‘Capriccio in the Manner of Goya’ is a short sound composition Gerhard wrote to conclude his radio feature ‘Audiomobiles’. In the presentation, the ‘Capriccio…’ follows short examples of sound metamorphosis, illustrating the creative potentials of tape composition, and fragments from ‘Asylum Diary’, demonstrating the application of creative effects to convey specific scenes or moods, what Gerhard termed “applied” or “functional sound composition”. The ‘Capriccio…’, therefore, plays an important functional role in the context of this broadcast, demonstrating an example of an electronic composition intended to be listened to for its own sake, as music, without the necessity of extra-musical context – a controversial notion to a mainstream audience in 1959.
Francisco Goya’s ‘Los caprichos’, created between 1793 and 1799, cast a critical and satirical eye on Spanish society of the period, depicting what the artist called “the innumerable foibles and follies to be found in any civilised society”. The prints were created using aquatint, a printmaking technique whereby acid is used to mark the printing plate, which gives the prints a simplified, lively feel which contrasts sharply against their attacks on the established political and religious power structures of the time. Gerhard’s ‘Capriccio…’ is a similar critique of the electronic avant-garde of the period, dispensing with the dogmatic barriers between electronic synthesis and musique concrète and happily pairing two disparate sound sources – the propulsive, rhythmic concatenations of a sampled piano and a backwards recording of electronic music samples created by electronic music pioneer Herbert Eimert.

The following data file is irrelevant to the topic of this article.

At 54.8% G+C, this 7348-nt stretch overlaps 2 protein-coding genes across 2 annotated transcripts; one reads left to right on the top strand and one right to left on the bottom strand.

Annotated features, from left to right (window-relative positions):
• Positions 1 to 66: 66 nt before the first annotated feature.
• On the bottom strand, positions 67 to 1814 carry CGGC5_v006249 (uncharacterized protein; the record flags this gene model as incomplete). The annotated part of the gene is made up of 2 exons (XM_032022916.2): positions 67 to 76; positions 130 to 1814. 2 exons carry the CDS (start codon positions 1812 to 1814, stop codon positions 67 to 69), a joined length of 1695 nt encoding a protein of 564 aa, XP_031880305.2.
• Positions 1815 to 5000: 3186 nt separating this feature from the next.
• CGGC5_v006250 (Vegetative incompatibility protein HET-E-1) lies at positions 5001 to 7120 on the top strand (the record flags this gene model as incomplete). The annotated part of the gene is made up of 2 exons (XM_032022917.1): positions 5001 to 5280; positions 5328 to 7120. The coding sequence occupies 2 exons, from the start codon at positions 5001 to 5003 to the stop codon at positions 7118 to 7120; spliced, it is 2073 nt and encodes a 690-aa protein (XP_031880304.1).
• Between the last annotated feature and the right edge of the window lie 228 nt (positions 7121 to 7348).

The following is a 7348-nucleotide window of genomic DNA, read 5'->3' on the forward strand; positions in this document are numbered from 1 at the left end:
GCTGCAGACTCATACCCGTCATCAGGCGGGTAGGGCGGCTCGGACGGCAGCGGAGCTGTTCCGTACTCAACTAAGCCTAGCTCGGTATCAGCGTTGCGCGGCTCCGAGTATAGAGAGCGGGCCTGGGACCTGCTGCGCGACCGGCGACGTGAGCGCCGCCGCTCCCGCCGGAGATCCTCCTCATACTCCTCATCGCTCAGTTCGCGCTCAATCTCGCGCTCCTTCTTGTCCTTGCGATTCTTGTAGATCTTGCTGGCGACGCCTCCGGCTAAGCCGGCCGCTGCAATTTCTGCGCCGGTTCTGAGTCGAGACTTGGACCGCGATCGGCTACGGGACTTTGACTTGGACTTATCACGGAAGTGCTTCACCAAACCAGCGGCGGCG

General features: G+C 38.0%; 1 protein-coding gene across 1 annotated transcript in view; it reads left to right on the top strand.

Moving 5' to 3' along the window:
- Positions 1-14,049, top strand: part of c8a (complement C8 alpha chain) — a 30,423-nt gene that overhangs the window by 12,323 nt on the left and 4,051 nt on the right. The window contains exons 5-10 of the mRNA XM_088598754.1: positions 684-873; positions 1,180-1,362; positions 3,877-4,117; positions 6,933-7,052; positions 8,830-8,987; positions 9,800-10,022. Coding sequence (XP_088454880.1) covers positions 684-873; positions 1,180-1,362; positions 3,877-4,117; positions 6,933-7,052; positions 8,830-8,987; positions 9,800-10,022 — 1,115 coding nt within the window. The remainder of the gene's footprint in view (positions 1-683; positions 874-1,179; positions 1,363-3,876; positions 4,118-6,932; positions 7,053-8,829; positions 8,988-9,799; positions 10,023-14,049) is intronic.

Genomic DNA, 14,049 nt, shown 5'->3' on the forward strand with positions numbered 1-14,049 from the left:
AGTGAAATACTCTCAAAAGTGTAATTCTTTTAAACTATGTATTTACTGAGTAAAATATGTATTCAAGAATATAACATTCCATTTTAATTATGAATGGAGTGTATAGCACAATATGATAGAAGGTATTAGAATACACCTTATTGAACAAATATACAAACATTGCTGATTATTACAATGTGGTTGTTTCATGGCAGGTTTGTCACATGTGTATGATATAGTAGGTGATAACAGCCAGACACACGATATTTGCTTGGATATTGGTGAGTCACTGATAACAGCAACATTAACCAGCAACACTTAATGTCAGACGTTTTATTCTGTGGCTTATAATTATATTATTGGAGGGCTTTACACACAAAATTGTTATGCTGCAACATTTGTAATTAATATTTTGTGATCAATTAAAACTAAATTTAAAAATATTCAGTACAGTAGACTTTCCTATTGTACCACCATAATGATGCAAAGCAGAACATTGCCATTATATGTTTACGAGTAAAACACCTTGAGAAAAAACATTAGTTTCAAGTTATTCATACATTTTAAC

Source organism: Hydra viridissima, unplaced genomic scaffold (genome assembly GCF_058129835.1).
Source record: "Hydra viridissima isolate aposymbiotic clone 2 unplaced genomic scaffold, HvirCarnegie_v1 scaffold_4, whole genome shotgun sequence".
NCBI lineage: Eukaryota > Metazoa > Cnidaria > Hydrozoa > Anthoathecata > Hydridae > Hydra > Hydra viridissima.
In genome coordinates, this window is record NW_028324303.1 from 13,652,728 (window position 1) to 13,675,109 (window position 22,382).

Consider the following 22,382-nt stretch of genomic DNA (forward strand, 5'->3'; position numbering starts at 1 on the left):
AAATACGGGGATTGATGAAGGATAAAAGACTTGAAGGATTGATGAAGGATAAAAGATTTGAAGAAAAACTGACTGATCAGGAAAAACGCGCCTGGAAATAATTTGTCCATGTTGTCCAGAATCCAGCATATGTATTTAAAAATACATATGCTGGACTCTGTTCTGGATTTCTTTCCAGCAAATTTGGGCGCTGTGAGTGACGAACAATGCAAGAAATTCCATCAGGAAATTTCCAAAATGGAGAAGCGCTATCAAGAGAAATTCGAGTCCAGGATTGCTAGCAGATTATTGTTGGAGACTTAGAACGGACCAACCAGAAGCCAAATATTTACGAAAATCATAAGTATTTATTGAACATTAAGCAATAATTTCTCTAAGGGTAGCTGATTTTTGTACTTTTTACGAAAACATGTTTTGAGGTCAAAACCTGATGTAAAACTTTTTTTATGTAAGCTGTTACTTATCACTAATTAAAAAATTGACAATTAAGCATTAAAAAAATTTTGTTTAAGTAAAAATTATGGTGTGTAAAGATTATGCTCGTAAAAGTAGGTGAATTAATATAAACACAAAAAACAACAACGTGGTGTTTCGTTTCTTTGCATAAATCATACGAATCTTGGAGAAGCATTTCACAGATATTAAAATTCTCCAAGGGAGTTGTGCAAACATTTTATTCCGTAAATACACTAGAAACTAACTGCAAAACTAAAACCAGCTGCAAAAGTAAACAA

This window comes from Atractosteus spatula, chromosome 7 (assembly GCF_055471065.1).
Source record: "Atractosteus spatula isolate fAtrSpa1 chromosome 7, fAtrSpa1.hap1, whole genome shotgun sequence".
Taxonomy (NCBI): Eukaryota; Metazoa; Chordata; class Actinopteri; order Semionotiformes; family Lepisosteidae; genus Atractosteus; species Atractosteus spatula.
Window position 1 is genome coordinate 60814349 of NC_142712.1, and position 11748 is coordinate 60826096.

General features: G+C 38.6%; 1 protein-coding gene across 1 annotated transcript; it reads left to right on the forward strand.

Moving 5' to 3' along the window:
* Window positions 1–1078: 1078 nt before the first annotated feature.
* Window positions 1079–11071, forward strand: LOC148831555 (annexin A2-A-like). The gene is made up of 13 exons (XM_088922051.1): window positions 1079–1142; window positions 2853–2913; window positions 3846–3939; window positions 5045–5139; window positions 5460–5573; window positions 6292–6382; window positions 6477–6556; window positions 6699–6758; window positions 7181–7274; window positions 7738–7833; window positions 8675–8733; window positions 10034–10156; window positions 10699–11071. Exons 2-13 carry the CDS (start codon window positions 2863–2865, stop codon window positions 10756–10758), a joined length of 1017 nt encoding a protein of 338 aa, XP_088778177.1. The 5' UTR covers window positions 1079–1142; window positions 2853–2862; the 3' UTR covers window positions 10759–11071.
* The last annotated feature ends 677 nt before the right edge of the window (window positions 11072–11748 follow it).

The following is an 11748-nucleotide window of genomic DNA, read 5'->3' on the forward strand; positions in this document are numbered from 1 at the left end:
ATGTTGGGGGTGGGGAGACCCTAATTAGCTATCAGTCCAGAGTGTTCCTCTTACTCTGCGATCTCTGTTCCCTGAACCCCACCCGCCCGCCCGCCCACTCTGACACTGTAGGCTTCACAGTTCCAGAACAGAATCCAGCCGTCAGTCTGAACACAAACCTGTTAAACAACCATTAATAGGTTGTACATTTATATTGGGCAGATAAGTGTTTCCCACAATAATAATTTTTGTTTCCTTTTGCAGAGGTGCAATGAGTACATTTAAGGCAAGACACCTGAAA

There is some debate as to what place in Gerhard’s catalogue his ‘Capriccio…’ takes, whether it was merely a demonstrative sketch for the radio feature, or if it heralded the first of a series of electronic works in the manner of Goya’s own ‘Los caprichos’. While Gerhard’s tape archive exhibits a large amount of electronic materials in various stages of combination and assembly, Gerhard never listed ‘Capriccio in the Manner of Goya’ in his catalogue of electronic music and plans of further works in this manner have not been forthcoming. Indeed, the title of ‘Audiomobile’ is applied to a number of his electronic works at various stages of development – ‘The Lament for the Death of a Bullfighter’ was at one stage considered an ‘Audiomobile’ – which seems to reflect Gerhard’s fuzzy conception of the state and status of some of his electronic works.
Nonetheless, that Gerhard likely didn’t see the ‘Capriccio…’ as a significant work does not lessen the value of it as a work of electronic composition. In it is reflected Gerhard’s ongoing connection to Spain, and in particular the relationship of Spanish social structures to art and criticism. Gerhard was inspired by Goya’s work both technically and conceptually, using it as an important signpost for his own non-dogmatic exploration of the electronic medium. The work depicts a frantic, closed sonic space that opens up across its duration – transitioning from manipulated piano strikes to scraped strings – a structural gesture that we see further refined in Gerhard’s more significant electronic compositions.
|206||Audio recordings of Roberto Gerhard’s talk ‘Audiomobiles: Concrete and Electronic Sound Composition’ and an unidentified work for orchestra|
|441||Audio recording of Roberto Gerhard’s radio feature ‘Audiomobiles: Concrete and electronic sound composition’|
|442||Audio recording of Roberto Gerhard’s radio feature ‘Audiomobiles: Concrete and electronic sound composition’|